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Is financial freedom no longer a European value?

As a Spanish child from the early 90s, being part of the EU came with countless promises of financial freedom. Suddenly, our Iberian Peninsula did not feel so isolated from the rest of the continent, and this new thing called the Internet further connected us to the "Free World". I was only 6 years old when Spain entered the Eurozone, and right from the start, we monopolized the highest-denomination banknotes (500 EUR), symbolizing our leap towards financial freedom and prosperity.

Financial freedom. Illustration. Created with DALL-E.
Financial freedom. Illustration. Created with DALL-E.

The country was building like there was no tomorrow as part of a somewhat miraculous economic boom, fueled by limited taxes and regulations. However, over time, EU institutions began to be filled with unelected officials who would not let any serious crisis go to waste while increasing their influence. Thus, regulations were weaponized to protect the interests of incumbent corporates.

Unsurprisingly, pro-statist Eurocrats turned the creation of wealth into an artificially difficult endeavor for average individuals. Wealth was concentrated, making its preservation significantly easier for those who already had it, entering an era of anti-competitive stagnation. Yet, there was a "glitch in the Matrix", something that the Establishment wished had never happened. That something was Bitcoin.

Suddenly, those who, according to some, should not have been blessed with a "small" fortune found in BTC their best ally to escape the slavery of parasitical entities like the State and its banking lackeys. The State would, of course, manage to turn some crypto providers to the dark side of centralization, just as censorious as any fiat custodian before them and with the same or more counterparty risk.

Those who study Bitcoin and DeFi were not fooled by the shiny new thing. Tired of their banks blocking transfers to known exchanges, they soon embraced P2P solutions (LocalCoinSwap, HodlHodl, etc.) where users could securely buy crypto from any individual dealer without KYC and, most critically, without their banks having any idea that their payment was actually in exchange for some coins.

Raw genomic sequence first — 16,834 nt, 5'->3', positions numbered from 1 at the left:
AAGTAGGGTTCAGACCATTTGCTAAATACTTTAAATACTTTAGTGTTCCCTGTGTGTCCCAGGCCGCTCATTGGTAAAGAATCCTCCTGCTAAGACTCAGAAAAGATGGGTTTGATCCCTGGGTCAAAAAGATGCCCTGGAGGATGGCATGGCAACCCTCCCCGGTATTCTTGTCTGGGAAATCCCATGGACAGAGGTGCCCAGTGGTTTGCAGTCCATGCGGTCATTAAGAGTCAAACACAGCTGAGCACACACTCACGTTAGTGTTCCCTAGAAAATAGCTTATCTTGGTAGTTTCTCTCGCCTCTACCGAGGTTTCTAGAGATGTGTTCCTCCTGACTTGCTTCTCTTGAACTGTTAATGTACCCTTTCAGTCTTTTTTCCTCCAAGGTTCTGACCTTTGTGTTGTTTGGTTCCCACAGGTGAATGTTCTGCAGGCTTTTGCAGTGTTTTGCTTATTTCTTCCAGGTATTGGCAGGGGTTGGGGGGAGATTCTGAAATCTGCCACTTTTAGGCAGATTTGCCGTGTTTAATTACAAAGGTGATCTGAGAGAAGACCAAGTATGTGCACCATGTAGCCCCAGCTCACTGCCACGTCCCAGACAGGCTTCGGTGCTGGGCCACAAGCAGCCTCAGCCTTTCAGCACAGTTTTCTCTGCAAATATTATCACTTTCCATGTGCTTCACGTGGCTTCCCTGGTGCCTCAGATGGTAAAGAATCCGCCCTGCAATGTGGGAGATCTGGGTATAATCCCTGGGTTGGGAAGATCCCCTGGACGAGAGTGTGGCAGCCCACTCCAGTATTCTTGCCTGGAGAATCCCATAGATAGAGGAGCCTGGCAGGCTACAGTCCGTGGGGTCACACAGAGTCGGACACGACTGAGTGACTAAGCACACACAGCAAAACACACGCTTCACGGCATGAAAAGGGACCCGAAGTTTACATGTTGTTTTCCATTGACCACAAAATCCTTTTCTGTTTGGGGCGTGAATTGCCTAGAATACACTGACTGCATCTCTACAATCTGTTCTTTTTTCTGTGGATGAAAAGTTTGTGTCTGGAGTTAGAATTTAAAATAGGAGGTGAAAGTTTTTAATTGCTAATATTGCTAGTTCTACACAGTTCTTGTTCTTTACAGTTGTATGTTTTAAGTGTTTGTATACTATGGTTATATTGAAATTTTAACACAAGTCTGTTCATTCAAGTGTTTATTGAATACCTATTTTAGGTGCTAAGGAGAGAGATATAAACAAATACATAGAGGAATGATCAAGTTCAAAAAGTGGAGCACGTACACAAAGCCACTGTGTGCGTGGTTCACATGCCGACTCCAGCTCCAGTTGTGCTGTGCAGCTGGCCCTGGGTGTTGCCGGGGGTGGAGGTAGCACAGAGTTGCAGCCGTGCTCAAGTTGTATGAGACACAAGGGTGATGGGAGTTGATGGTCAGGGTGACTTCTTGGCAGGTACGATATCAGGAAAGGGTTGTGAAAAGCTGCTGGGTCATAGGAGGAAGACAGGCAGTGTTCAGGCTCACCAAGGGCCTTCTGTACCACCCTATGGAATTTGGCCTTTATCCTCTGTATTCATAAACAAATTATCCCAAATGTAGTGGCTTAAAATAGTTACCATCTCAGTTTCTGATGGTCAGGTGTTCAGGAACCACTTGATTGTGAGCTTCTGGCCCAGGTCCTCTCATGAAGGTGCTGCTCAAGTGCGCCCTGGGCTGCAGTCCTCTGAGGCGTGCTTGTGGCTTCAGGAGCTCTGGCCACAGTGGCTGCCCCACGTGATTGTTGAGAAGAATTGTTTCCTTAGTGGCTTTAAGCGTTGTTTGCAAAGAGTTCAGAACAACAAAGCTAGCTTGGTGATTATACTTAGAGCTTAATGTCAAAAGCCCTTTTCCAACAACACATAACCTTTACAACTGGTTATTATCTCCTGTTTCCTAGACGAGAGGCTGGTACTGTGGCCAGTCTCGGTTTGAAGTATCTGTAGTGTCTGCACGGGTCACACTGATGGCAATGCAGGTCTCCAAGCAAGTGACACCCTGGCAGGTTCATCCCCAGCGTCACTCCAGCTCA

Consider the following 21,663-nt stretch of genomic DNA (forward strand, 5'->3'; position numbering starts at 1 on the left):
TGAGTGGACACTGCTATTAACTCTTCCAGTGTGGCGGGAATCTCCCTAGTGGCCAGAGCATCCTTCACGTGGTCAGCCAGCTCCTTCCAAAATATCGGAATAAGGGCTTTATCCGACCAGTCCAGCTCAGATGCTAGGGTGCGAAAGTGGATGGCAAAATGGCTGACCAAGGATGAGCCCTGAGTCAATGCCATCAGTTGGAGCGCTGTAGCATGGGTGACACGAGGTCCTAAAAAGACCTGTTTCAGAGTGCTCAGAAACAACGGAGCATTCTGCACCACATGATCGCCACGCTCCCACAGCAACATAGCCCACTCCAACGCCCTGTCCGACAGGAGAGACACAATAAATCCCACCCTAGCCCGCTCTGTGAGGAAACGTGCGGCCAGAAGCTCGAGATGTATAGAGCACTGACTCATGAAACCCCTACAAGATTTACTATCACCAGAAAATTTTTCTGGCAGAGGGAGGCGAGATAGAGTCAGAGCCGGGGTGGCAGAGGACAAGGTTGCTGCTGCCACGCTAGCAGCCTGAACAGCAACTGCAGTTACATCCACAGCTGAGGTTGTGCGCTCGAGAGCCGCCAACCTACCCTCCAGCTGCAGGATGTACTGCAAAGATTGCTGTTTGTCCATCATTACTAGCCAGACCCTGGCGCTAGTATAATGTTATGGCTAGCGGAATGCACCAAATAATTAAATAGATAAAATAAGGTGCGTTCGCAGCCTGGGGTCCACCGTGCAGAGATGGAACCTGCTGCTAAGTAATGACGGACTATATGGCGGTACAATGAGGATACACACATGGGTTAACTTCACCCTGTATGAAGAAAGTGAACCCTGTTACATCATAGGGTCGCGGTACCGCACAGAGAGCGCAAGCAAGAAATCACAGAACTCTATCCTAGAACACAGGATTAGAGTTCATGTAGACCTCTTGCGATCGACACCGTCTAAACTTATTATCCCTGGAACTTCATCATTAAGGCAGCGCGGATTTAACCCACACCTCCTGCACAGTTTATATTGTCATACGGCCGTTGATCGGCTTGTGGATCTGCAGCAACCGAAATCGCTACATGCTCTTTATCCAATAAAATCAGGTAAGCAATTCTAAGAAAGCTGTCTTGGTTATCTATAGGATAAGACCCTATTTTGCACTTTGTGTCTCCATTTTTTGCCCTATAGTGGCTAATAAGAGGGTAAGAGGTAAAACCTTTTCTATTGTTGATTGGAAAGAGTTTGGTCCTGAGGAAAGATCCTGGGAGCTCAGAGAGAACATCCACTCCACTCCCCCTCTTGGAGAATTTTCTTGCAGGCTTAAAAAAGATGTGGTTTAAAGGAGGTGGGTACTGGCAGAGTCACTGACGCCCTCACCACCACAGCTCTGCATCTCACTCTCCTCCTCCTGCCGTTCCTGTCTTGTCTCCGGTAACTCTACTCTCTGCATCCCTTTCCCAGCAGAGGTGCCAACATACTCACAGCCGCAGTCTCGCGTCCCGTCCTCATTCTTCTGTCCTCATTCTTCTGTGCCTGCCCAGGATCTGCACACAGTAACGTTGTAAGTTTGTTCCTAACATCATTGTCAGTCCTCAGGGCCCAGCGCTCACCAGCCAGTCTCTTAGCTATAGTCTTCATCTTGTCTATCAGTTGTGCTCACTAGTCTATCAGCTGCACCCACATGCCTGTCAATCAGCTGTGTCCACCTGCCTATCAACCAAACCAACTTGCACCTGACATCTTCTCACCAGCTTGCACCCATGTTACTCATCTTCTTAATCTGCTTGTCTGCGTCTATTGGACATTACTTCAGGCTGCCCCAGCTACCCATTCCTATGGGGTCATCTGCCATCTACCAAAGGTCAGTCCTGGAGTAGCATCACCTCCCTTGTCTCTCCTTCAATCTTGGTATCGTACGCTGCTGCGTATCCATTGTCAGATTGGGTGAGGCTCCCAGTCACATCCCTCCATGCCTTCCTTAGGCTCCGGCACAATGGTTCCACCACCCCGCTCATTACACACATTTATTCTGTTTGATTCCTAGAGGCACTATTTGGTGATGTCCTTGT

Regulators still do not fully realize that blockchain is nothing like traditional finance. There are no barriers to entry, so anybody can develop software and, depending on how they do it and distribute it, there is little the authorities can do about it other than yelling at the code and being very mad. Therefore, they pass pieces of regulation that make everybody non-compliant as the only outcome.

Last week, the EU approved legislation to outlaw private payments, intending to forcefully ban wallets for digital assets where the user is the sole key holder. There is absolutely no justification for such a thing, as any industry expert will insist on the best practice of "not your keys, not your coins," since bearer digital assets make zero sense if under the possession of a third party.

European countries and much of the West are growing increasingly paternalistic and now seek to control the lives of their "infantilized" citizens with all sorts of pretexts. The problem is that parents should not prohibit what they cannot enforce; otherwise, when they ultimately need to backtrack out of pragmatism, they will lose respect in the eyes of those grown-ups they once had authority over.

Remember, it's not about the shiny price action that might make you wealthier over time! It's about owning it in a way that such wealth can never be taken away from you. So, if your country becomes a socialist or national-socialist (Nazi) dictatorship, and you did your homework vis-à-vis CoinJoins for BTC and ZK Proofs for EVM-compatible tokens, you will take it all into exile.


This is an opinion piece written by Matias Monteagudo, Co-founder of Mellifex, a blockchain technology software company, and Co-author of "Banking Unchained".

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